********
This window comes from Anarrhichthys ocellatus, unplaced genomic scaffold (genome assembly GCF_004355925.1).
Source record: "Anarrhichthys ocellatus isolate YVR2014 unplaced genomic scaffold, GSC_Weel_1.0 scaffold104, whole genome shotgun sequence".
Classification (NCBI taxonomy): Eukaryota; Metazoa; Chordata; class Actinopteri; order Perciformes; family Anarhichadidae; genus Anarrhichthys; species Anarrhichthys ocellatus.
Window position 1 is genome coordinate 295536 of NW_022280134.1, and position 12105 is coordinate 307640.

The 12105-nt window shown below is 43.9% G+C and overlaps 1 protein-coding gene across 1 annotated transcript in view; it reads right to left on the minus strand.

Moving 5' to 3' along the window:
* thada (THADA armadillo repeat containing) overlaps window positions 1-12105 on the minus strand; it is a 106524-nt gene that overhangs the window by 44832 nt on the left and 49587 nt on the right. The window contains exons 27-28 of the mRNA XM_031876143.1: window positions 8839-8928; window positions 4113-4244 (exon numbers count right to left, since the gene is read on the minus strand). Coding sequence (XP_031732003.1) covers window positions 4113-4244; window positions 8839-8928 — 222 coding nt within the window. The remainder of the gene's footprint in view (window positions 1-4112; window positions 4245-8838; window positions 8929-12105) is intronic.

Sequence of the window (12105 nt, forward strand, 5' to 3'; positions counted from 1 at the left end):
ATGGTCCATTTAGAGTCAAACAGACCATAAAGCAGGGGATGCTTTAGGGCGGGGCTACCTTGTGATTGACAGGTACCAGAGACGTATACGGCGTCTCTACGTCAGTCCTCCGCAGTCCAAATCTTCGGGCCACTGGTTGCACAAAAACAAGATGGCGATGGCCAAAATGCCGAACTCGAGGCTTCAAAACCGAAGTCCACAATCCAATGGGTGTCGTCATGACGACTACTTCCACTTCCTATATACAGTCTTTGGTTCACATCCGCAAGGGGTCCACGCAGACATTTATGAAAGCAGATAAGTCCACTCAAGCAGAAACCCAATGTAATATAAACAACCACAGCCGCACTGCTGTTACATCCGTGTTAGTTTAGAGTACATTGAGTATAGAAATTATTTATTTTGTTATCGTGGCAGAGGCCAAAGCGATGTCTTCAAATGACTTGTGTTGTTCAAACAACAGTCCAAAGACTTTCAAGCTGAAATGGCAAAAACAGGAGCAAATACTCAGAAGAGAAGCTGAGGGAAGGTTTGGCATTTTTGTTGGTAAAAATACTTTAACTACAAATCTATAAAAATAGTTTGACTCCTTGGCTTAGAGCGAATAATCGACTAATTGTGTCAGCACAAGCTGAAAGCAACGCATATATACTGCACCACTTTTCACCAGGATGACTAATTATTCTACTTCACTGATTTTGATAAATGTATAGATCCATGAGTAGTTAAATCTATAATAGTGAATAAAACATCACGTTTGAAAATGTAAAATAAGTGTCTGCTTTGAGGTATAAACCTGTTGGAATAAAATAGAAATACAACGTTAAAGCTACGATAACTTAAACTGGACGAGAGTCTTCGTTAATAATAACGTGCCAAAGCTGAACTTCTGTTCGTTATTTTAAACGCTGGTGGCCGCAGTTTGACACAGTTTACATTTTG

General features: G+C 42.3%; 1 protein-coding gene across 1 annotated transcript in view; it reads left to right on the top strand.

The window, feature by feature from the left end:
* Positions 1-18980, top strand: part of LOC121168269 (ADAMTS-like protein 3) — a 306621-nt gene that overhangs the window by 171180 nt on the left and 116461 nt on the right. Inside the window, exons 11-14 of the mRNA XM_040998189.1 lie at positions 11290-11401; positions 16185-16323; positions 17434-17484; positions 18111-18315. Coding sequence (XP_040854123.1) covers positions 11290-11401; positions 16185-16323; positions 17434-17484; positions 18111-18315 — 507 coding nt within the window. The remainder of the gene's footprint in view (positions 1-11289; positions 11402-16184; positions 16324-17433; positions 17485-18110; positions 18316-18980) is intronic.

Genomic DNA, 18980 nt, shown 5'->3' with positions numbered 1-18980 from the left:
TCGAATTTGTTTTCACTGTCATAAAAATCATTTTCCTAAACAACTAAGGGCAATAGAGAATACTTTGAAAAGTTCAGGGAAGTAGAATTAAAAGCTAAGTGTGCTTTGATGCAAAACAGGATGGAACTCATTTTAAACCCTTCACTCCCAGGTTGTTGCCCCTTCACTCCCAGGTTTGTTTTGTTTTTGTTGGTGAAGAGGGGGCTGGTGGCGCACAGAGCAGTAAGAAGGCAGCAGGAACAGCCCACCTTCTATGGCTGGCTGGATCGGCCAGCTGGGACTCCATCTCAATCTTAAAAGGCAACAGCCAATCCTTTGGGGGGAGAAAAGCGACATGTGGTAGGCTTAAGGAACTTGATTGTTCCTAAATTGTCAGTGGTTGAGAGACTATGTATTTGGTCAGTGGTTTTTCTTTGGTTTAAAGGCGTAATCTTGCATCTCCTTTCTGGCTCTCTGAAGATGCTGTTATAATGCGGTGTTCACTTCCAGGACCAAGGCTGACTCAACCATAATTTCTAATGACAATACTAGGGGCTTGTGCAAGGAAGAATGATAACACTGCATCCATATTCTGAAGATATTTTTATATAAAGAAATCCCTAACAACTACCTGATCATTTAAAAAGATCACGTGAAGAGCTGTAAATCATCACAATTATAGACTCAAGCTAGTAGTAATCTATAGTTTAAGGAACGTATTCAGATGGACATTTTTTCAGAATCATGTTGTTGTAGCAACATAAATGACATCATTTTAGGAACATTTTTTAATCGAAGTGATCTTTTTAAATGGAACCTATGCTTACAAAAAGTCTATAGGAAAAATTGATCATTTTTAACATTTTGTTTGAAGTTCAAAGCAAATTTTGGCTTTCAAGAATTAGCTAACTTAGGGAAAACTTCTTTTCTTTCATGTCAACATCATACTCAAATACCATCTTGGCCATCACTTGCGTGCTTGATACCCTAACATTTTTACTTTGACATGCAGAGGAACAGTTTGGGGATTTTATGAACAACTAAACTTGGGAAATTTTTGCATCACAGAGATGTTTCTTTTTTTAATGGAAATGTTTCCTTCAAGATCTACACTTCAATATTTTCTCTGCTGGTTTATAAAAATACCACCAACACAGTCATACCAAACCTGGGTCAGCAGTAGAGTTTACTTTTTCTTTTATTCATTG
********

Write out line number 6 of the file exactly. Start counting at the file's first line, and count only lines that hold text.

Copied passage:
Moving 5' to 3' along the window: